News that a state senator is launching an attempted audit of the state’s 2020 election results might have Pennsylvanians wondering: What would an election audit look like?
Sen. Doug Mastriano, R-Adams, opened his audit campaign this past week with letters to at least three counties, requesting they turn over election results and machinery. Mastriano — a prominent ally of former President Donald Trump — said the review isn’t meant to overturn the November 2020 election results.
“The goals are to restore faith in the integrity of our system, confirm the effectiveness of existing legislation on the governance of elections, and identify areas for legislative reform,” he said in a message to news outlets.
A similar, ongoing effort in Arizona offers clues to the form the audit could take.
In Maricopa County, where GOP state senators pressed for a review of ballots amid Trump’s unproven fraud claims, a collection of private companies and outside activists has taken a role in counting more than 2 million votes. Banks of tables and chairs are arrayed in a Phoenix indoor stadium, staffed by analysts who claim to be searching the ballots for evidence of fraud.
Funding for the Arizona review is murky: While the audit was backed by government officials, deep-pocketed private citizens like former Overstock.com CEO Patrick Byrne and MyPillow CEO Mike Lindell have reportedly put money into the venture.
The groups and companies carrying out the Arizona audit haven’t released evidence to suggest widespread fraud. But reports of bizarre methods have trickled out, including a May report by an election official that auditors were searching for bamboo fibers to prove ballots were smuggled from overseas.
Pennsylvania lawmakers have taken note of the Arizona audit: Last month, Mastriano traveled with two colleagues to tour the audit site. A resolution calling for a full review of the 2020 election passed the state House in November with unanimous Republican support.
It’s unclear how much cooperation Mastriano will get in the Pennsylvania counties he hopes to audit. State officials have cautioned counties not to cooperate; Attorney General Josh Shapiro dismissed Mastriano on Thursday as a “seditionist.”
Bills would ease meeting access
With a new state law requiring government agencies to post their meeting agendas in advance, other efforts to open government meetings remain in the pipeline in Harrisburg.
Gov. Tom Wolf signed a bill last week that requires any agency — including local governments and school boards — to post agendas online 24 hours in advance if they have a website. All agencies must post agendas at their offices, make copies available to meeting guests and stick to their planned items except in emergencies, according to the new law.
Sen. Pat Stefano, R-Fayette, first proposed the bill, which drew overwhelming bipartisan support and backing from groups like the Pennsylvania NewsMedia Association.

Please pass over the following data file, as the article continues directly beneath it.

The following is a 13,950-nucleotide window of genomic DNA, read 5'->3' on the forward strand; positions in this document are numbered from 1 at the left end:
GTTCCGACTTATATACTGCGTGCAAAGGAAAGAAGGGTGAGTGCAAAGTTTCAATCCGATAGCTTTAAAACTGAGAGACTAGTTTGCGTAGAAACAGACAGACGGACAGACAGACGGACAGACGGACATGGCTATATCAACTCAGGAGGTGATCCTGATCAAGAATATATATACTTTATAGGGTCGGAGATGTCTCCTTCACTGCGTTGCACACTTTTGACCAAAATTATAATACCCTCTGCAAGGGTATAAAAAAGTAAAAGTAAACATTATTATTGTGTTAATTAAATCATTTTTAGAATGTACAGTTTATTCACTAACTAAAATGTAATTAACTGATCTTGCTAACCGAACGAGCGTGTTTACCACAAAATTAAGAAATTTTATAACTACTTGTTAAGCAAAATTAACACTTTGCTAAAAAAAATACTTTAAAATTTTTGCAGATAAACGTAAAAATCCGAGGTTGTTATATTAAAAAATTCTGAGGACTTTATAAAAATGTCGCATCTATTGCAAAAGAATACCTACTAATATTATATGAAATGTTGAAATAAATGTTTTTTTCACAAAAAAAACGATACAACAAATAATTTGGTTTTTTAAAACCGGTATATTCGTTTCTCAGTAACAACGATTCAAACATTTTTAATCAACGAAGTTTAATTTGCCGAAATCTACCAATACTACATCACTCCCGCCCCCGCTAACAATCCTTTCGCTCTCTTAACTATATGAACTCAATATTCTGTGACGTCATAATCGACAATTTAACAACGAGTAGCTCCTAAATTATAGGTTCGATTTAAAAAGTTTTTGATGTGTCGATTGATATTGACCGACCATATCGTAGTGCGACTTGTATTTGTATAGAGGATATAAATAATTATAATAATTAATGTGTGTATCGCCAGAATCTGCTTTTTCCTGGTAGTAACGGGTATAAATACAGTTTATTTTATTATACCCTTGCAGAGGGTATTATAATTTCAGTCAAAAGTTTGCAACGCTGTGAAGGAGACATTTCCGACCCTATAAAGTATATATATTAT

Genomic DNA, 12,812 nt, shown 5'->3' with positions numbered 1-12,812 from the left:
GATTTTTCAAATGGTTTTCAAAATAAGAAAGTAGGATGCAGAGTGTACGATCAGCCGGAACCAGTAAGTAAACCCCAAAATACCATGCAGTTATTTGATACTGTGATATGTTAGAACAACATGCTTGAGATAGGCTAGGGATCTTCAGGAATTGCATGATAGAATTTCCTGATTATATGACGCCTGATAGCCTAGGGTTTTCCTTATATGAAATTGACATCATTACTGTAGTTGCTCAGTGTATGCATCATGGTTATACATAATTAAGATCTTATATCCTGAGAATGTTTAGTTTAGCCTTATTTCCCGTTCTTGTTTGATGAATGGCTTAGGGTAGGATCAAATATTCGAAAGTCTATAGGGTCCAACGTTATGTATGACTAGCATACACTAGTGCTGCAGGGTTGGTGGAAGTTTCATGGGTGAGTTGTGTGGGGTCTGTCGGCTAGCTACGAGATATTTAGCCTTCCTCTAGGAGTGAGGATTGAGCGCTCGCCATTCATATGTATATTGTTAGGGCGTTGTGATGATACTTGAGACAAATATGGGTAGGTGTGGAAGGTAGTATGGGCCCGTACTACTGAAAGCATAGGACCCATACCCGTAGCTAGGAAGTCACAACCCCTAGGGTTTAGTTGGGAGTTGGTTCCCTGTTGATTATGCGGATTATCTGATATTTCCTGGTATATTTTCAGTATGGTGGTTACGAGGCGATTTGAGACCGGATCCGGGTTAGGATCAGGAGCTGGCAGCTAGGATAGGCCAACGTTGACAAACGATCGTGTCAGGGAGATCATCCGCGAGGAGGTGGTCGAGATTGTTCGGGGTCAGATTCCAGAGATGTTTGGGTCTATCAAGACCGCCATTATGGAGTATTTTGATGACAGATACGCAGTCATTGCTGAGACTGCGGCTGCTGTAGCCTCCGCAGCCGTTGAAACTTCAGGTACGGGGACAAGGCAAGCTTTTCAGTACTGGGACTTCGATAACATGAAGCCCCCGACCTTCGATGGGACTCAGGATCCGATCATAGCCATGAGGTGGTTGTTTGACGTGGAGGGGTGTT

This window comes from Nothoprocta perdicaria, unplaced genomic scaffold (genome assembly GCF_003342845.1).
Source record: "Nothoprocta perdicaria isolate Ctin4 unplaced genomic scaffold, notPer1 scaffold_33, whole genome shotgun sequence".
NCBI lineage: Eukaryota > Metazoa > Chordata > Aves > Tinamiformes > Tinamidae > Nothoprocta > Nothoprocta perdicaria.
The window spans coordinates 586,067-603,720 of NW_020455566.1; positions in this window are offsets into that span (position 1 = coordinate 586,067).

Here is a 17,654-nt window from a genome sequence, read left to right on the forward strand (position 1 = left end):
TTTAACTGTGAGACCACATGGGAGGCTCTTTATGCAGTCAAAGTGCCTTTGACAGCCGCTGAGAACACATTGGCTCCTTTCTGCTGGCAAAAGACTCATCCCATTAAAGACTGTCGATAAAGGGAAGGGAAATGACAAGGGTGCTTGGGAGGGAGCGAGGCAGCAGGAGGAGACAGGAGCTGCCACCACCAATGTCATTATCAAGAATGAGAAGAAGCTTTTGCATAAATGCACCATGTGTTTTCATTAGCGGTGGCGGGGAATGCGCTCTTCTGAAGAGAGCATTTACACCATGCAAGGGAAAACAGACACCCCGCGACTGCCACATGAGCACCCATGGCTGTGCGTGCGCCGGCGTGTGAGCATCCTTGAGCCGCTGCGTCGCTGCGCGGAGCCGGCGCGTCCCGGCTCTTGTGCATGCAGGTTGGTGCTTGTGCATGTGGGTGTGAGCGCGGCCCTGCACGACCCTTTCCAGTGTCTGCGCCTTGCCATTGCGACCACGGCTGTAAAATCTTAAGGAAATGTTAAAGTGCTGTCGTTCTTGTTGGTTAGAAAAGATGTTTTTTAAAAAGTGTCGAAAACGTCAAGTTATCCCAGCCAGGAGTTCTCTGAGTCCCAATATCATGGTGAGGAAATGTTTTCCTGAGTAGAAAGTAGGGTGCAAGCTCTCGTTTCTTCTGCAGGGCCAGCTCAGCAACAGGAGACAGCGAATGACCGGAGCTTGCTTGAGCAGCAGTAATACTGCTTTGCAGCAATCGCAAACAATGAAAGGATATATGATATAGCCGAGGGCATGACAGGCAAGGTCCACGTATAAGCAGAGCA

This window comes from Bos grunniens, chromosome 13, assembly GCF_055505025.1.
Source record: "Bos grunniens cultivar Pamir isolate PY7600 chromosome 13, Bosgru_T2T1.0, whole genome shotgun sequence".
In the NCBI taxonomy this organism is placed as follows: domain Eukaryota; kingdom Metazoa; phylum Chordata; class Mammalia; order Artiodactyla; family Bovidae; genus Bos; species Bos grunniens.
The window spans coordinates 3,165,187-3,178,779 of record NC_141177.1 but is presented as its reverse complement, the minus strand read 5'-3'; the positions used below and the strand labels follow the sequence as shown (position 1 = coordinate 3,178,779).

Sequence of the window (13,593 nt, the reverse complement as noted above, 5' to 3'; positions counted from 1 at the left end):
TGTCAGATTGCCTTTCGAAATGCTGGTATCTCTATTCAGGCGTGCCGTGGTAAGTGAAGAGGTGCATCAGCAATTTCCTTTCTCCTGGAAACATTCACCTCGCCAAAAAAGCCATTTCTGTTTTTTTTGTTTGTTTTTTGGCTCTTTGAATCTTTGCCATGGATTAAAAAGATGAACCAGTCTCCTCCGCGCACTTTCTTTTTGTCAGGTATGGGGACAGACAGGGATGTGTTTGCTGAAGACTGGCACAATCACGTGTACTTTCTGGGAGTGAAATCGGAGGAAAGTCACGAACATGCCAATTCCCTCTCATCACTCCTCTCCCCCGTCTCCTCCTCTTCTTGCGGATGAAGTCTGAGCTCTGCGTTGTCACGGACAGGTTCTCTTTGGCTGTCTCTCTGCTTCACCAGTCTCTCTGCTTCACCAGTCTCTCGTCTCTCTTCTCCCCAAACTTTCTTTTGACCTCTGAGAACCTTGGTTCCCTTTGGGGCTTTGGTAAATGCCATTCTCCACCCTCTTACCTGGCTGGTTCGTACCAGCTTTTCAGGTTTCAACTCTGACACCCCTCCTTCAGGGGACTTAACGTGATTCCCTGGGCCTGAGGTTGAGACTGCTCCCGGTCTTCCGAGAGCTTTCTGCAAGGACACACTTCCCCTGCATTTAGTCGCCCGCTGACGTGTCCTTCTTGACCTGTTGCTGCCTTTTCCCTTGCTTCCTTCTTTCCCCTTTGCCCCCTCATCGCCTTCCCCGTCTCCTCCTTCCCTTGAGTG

“As Pennsylvanians become more interested in governing, we must ensure they are provided with information about what will be considered to effectively participate in the issues that matter to them,” Stefano told colleagues when he first proposed the bill.
Other bills or potential bills would lock in emergency changes to public access first made early in the coronavirus pandemic. Local government agencies were first allowed to hold remote meetings last year, and some lawmakers hope to make that policy permanent.
Last month, Rep. Mark Rozzi, D-Berks, suggested allowing third-class city councils to meet remotely, while Rep. Dan Williams, D-Chester, proposed the same for county commissioners. In both cases, they said, government bodies would no longer need a majority of members physically present to make decisions.
In April, Rep. Perry Warren, D-Bucks, proposed a bill to let borough councils meet remotely; it hasn’t made its way out of the House Local Government Committee.
It’s unclear what will happen in some municipalities now that the coronavirus disaster emergency has been formally ended.
“An unforeseen benefit of this emergency measure was increased statewide public participation in local government,” Williams said when he first proposed remote county meetings. “Simply put, residents were granted greater access to their elected officials and the officials, in turn, were given greater flexibility to attend important local meetings.”
Lawmaker seeks overtime return
After a budget deal stripped away expanded overtime for some salaried Pennsylvania workers, some lawmakers could carry on an uphill fight to restore it this session.
Last week, Rep. Mike Zabel, D-Delaware, announced his intention to propose an overtime law that matches a rule first set by Wolf last year. Wolf’s rule was recently repealed as part of a budget deal with the Republicans who control the Legislature.
That rule established that salaried workers should get time-and-a-half pay beyond 40 hours per week, as long as they make less than roughly $41,000 per year (the ceiling would rise in 2022).
With the rule’s repeal, the overtime cutoff remains at the federal level of $35,568.
“This year’s budget took away overtime pay for working families who deserve it and desperately need it,” Zabel said on Twitter.
Ryan Brown covers statewide politics for Ogden Newspapers, owner of the Williamsport Sun-Gazette.